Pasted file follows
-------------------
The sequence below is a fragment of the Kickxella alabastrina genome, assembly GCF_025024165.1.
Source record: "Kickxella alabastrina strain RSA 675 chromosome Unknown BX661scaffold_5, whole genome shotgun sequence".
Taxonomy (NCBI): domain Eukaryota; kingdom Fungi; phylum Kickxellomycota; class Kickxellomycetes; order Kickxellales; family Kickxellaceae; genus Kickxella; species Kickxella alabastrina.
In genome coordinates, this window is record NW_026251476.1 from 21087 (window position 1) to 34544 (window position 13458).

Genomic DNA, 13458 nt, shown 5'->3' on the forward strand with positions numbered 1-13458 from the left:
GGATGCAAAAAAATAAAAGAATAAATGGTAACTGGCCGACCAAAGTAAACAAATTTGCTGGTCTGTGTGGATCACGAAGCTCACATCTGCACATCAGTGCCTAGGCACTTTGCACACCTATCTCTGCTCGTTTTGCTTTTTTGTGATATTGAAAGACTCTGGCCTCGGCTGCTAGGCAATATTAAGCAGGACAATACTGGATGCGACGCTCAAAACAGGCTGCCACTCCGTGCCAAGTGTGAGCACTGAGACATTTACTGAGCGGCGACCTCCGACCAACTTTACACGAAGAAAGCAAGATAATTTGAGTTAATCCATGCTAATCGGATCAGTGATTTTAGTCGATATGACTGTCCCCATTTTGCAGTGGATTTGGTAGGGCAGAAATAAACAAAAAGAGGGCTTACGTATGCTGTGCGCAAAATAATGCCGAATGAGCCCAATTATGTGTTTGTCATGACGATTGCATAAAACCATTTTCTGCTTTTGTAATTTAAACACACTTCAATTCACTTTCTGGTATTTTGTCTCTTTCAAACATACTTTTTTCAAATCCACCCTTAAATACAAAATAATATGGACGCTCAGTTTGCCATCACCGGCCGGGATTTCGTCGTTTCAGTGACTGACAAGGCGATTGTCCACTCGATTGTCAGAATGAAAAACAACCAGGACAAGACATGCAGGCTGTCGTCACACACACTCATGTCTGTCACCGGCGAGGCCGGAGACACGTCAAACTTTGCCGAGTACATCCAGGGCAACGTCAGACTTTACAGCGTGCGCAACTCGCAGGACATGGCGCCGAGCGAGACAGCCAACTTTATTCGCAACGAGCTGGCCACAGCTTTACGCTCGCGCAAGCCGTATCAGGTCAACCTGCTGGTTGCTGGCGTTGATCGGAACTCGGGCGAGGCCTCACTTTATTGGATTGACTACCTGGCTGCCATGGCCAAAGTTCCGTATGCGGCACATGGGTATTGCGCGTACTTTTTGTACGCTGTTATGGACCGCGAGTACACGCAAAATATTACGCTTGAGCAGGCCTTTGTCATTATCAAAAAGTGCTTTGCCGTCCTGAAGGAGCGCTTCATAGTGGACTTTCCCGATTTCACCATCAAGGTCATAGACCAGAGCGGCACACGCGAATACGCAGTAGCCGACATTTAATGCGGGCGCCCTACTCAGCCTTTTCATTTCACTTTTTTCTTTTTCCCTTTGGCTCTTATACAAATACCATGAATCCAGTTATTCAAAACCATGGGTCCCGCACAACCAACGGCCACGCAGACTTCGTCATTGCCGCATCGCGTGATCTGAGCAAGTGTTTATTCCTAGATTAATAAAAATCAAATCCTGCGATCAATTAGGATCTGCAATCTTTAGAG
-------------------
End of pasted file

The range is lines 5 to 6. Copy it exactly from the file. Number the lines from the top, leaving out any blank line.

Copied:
Genomic DNA, 13458 nt, shown 5'->3' on the forward strand with positions numbered 1-13458 from the left:
GGATGCAAAAAAATAAAAGAATAAATGGTAACTGGCCGACCAAAGTAAACAAATTTGCTGGTCTGTGTGGATCACGAAGCTCACATCTGCACATCAGTGCCTAGGCACTTTGCACACCTATCTCTGCTCGTTTTGCTTTTTTGTGATATTGAAAGACTCTGGCCTCGGCTGCTAGGCAATATTAAGCAGGACAATACTGGATGCGACGCTCAAAACAGGCTGCCACTCCGTGCCAAGTGTGAGCACTGAGACATTTACTGAGCGGCGACCTCCGACCAACTTTACACGAAGAAAGCAAGATAATTTGAGTTAATCCATGCTAATCGGATCAGTGATTTTAGTCGATATGACTGTCCCCATTTTGCAGTGGATTTGGTAGGGCAGAAATAAACAAAAAGAGGGCTTACGTATGCTGTGCGCAAAATAATGCCGAATGAGCCCAATTATGTGTTTGTCATGACGATTGCATAAAACCATTTTCTGCTTTTGTAATTTAAACACACTTCAATTCACTTTCTGGTATTTTGTCTCTTTCAAACATACTTTTTTCAAATCCACCCTTAAATACAAAATAATATGGACGCTCAGTTTGCCATCACCGGCCGGGATTTCGTCGTTTCAGTGACTGACAAGGCGATTGTCCACTCGATTGTCAGAATGAAAAACAACCAGGACAAGACATGCAGGCTGTCGTCACACACACTCATGTCTGTCACCGGCGAGGCCGGAGACACGTCAAACTTTGCCGAGTACATCCAGGGCAACGTCAGACTTTACAGCGTGCGCAACTCGCAGGACATGGCGCCGAGCGAGACAGCCAACTTTATTCGCAACGAGCTGGCCACAGCTTTACGCTCGCGCAAGCCGTATCAGGTCAACCTGCTGGTTGCTGGCGTTGATCGGAACTCGGGCGAGGCCTCACTTTATTGGATTGACTACCTGGCTGCCATGGCCAAAGTTCCGTATGCGGCACATGGGTATTGCGCGTACTTTTTGTACGCTGTTATGGACCGCGAGTACACGCAAAATATTACGCTTGAGCAGGCCTTTGTCATTATCAAAAAGTGCTTTGCCGTCCTGAAGGAGCGCTTCATAGTGGACTTTCCCGATTTCACCATCAAGGTCATAGACCAGAGCGGCACACGCGAATACGCAGTAGCCGACATTTAATGCGGGCGCCCTACTCAGCCTTTTCATTTCACTTTTTTCTTTTTCCCTTTGGCTCTTATACAAATACCATGAATCCAGTTATTCAAAACCATGGGTCCCGCACAACCAACGGCCACGCAGACTTCGTCATTGCCGCATCGCGTGATCTGAGCAAGTGTTTATTCCTAGATTAATAAAAATCAAATCCTGCGATCAATTAGGATCTGCAATCTTTAGAG